A rare hiccup for Kershaw against Rockies

Lefty allows consecutive homers for first time in career

A rare hiccup for Kershaw against Rockies

DENVER -- Clayton Kershaw has allowed home runs and suffered defeats, but when they happen as they did in Saturday night's 4-2 loss to the Rockies, it brought Dodgers manager Dave Roberts to issue this reminder:

"He's human," Roberts said.

Kershaw gave up back-to-back homers for the first time in his career (to Mark Reynolds and Gerardo Parra), allowed multiple homers in the same inning for only the third time and allowed three homers in a game for the third time (second against Colorado).

"I didn't know that," he said when told he had never allowed consecutive homers. "That was cool for a little bit, I guess."

Kershaw had thrown 1,772 1/3 innings before the back-to-back homers, the most to start a career since Greg Maddux threw 2,806, according to ESPN.

Five of Kershaw's pitches were returned with an exit velocity in excess of 100 mph, according to Statcast™. That included Nolan Arenado's solo shot in the first inning, only the fourth home run off Kershaw's curveball since 2015, when Statcast™ started tracking. Arenado's is the hardest-hit (103.7 mph) and farthest projected distance (431 feet) of any homer off Kershaw's curve since 2015.

"My stuff was fine," said Kershaw, who allowed eight hits in six innings. "Just had some bad pitches there and tonight they went over the fence. It's a good team, you can't make mistakes and I made too many tonight."

Over the previous two seasons, the Dodgers ace ranked third in opponents' slugging percentage (.164) among all pitchers with at least 500 tracked curves or knuckle-curves, according to Statcast™.

Kershaw questioned his pitch selection to Arenado (curveball), but felt the slider that Reynolds hit was the best of the three homer pitches (Parra hit a fastball). Roberts called the pitches "center-cut," but otherwise had no complaints.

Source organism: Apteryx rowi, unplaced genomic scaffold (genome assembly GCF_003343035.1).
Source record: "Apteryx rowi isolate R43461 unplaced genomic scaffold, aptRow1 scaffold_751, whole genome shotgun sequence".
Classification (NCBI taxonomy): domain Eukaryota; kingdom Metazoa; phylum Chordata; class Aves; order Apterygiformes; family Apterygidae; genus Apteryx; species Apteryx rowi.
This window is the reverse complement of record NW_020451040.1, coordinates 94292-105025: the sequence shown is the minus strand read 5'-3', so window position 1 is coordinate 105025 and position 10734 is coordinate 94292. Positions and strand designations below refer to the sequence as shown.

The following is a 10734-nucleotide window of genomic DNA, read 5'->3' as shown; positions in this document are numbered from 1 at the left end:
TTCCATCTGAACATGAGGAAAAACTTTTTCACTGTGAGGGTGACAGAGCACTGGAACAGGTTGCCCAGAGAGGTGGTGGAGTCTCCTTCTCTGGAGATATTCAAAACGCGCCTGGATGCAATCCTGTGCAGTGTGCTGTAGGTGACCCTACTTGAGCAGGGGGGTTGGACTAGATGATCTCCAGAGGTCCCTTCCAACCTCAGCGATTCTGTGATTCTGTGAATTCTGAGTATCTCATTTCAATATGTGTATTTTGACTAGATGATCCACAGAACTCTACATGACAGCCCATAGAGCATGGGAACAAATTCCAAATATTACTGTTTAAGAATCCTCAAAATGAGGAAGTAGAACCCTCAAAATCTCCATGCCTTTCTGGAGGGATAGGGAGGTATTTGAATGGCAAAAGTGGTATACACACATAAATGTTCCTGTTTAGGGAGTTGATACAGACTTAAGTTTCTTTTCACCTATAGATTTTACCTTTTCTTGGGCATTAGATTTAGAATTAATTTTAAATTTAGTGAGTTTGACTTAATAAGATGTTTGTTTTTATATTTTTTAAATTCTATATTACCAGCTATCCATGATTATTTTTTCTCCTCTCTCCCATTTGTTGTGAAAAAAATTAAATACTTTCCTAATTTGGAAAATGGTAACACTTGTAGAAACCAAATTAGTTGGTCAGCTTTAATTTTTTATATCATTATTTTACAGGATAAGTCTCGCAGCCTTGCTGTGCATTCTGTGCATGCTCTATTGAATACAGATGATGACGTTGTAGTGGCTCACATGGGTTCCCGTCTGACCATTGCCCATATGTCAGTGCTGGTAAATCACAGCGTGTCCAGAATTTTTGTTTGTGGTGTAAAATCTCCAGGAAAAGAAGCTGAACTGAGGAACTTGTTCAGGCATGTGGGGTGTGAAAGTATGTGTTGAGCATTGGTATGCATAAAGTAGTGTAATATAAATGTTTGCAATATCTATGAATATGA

"He was pretty amped up," said Roberts. "You could see the velocity was playing up, throwing sliders 91 [mph]. He was feeling good and that's a good thing. He's going to make mistakes and those guys took advantage of them."

The Dodgers scored on a fifth-inning home run by Andrew Toles off Jon Gray and Adrian Gonzalez's RBI single that cashed in Franklin Gutierrez's pinch-hit double. The Dodgers have scored three runs in two games at Coors Field.

Kershaw was removed for a hitter in the top of the seventh, which ended with Yasiel Puig ruining his leadoff double by getting thrown out trying to steal third base trailing by three runs with Toles at bat. It was Kershaw's first loss to the Rockies since July 12, 2013, a span of 10 consecutive wins.

And he said Coors Field had nothing to do with it.

"People tell you over and over how the ball flies and I just think you have to be better than that -- don't think about it and just pitch," he said. "The balls going out were going out. I like this place, actually. It's fun to come here, a little more of a challenge because of the team than the place."

Ken Gurnick has covered the Dodgers since 1989, and for MLB.com since 2001. This story was not subject to the approval of Major League Baseball or its clubs.